Labyrinth seals and bearing isolators for pumps

Labyrinth seals may come in a variety of forms but certainly some of the more common and effective are cartridge type labyrinth seals (often referred to as isolator type seals) that include a rotating element that is mounted on the shaft and a stationary element in the housing. Using nomenclature similar to that of motors, the rotating element is typically referred to as the rotor and the stationary element is typically called the stator. The rotor provides a flinger effect throwing contaminants off of the seal when it is rotating.

This is an excerpt from a paper," Bearing Maintenance Practices to Ensure Maximum Bearing Life" presented by Brian Dahmer of SKF USA at the 2013 International Pump Users Association.

The axial or face labyrinth created by the nesting of the rotor and stator makes it extremely difficult for any type of contamination to pass through the seal. Additionally there are typically ports at the bottom of the seal to allow any contamination that has entered the labyrinth to then exit through these ports. Lubricant is also prevented from exiting the housing keeping leakage to a minimum.

Often, the seal may integrate an o-ring that prevents ingress of moist air when the shaft is static. When the shaft rotates the o-ring then expands dynamically eliminating friction between the o-ring and the seal components. Another benefit is that when the o-ring is expanded, the housing can breath and allow warm air to exit. Since there is no contact in this seal when it is operating, no friction is created and no heat is transferred to the bearing. These designs are typically more expensive than a lip type seal but there is no wear and no heat generation making them a long term investment rather than a wear part.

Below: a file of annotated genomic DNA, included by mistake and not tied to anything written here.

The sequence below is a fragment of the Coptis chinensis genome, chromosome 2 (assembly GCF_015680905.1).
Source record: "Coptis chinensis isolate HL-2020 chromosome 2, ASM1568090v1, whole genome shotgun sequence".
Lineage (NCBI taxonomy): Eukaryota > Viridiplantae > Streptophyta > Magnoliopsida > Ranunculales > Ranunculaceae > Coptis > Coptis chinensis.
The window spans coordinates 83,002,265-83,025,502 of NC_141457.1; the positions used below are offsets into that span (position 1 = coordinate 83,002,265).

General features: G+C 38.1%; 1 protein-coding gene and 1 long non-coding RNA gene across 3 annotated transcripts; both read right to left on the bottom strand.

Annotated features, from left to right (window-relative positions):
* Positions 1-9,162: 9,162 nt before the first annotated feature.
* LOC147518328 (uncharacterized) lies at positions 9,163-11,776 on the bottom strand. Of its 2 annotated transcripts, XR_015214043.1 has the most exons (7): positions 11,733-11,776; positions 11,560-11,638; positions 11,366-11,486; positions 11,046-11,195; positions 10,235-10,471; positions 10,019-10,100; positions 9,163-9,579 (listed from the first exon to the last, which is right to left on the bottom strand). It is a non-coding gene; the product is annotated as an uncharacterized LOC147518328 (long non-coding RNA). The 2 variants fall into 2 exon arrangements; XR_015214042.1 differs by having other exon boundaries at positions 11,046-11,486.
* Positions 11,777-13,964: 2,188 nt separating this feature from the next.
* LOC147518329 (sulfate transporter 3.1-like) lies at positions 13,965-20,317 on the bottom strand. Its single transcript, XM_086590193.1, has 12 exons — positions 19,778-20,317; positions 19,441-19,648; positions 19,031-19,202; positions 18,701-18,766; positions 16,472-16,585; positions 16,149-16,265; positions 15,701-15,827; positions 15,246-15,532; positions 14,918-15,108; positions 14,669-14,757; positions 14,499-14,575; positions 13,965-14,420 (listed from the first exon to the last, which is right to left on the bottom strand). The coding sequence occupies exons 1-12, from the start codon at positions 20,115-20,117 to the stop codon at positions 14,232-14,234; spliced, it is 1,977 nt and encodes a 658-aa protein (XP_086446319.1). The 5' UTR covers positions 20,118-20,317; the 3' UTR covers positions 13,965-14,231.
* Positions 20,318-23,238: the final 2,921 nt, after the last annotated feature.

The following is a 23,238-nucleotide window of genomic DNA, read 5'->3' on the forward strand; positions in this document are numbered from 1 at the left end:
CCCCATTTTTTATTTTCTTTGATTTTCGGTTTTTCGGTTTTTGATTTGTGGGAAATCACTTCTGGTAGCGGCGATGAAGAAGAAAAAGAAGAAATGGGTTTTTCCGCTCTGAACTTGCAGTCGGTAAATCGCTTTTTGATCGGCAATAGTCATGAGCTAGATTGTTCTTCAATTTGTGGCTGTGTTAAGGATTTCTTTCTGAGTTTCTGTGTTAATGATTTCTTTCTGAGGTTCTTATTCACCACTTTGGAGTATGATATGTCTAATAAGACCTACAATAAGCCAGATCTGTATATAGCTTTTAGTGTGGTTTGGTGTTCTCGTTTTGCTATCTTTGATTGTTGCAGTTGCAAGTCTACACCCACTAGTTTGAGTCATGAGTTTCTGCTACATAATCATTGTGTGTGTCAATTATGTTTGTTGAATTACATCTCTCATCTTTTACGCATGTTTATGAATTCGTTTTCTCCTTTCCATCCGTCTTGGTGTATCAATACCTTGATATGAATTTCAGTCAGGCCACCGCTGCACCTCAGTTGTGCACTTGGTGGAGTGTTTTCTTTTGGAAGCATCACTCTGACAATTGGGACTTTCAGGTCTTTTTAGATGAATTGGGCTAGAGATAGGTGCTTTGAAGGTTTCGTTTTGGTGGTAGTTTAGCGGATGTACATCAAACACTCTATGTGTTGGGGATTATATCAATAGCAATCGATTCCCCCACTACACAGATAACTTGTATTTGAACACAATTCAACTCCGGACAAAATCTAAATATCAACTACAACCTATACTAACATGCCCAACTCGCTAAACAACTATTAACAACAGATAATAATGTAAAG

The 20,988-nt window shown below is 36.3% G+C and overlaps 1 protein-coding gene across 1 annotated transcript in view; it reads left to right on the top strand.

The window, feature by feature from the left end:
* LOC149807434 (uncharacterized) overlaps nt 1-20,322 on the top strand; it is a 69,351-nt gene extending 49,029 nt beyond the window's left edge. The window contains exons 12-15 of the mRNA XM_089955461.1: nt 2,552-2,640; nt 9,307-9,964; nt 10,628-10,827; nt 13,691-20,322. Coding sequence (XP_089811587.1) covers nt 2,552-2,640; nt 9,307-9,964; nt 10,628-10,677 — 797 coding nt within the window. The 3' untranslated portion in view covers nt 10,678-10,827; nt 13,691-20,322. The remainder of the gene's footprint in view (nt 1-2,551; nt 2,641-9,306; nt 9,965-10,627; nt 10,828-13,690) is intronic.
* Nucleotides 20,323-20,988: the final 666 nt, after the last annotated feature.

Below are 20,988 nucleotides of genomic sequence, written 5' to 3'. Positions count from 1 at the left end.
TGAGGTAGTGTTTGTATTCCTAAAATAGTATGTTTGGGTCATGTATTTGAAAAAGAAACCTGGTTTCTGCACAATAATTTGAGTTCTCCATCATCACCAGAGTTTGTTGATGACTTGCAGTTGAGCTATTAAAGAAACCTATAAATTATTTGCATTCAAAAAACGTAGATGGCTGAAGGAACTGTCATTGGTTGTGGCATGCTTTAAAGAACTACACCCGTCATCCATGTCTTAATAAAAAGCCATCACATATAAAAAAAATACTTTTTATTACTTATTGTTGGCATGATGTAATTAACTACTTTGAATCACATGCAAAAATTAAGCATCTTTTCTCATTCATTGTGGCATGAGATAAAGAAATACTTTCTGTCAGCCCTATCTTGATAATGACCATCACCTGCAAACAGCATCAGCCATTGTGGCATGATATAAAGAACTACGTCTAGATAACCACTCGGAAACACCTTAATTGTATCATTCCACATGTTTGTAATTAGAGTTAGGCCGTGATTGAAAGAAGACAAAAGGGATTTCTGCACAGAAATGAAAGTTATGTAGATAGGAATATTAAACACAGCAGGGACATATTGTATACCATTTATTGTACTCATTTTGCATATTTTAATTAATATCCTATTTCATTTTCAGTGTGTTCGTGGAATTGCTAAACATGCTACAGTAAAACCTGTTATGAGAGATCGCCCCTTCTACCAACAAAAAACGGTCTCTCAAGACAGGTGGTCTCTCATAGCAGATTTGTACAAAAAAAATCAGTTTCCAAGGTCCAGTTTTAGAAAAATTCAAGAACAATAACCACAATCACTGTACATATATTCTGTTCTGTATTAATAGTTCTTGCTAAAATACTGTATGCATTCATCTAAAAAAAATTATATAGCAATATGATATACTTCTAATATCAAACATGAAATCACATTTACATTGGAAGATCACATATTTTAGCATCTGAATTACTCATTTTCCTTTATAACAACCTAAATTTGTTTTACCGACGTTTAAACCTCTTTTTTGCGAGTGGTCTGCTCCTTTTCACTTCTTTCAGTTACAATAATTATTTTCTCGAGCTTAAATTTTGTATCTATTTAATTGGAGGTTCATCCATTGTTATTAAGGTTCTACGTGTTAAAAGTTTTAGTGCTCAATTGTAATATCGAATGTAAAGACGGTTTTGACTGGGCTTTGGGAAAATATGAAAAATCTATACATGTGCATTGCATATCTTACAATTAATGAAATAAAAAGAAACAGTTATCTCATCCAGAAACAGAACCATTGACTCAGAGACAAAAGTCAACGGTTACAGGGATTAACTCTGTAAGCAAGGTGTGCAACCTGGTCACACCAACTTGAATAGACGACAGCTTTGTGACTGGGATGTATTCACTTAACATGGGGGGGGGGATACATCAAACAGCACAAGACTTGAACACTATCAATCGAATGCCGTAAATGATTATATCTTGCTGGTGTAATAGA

Bearing isolators can be manufactured from various materials. The most common is brass or bronze. Other materials can be utilized including PTFE, stainless steel and aluminum. If needed, the seal can be optimized to the environment and types of contamination to which the isolator seal may be exposed. Magnetically charged face seals may also be a viable option to seal bearing housings. These seals use magnets to provide the force necessary to keep precision lapped face seal surfaces in contact.

Similar to the isolator type seal, one of those face seal surfaces is part of a rotor driven by the shaft and the other is part of a stationary body attached to the housing. The magnetic force compresses and aligns the mating surfaces so the seal is perfectly adjusted for life. These seals can prevent ingress of contaminant (including water wash down) as well as retain lubricant. While there is contact between the face seal surfaces, seal life is still substantially longer than that of lip seals. Some friction is created but heat generation should be less than a lip seal but more than an isolator seal. Keeping contaminant out of the housing during operation is only part of the challenge. Any time the bearing housing is opened for any reason, care should be taken to prevent ingress of contaminants. Reasons why the housing may be opened would include changing the lubricant, replacing any components including bearings or simply inspecting the components. Moisture is also a very serious contaminant.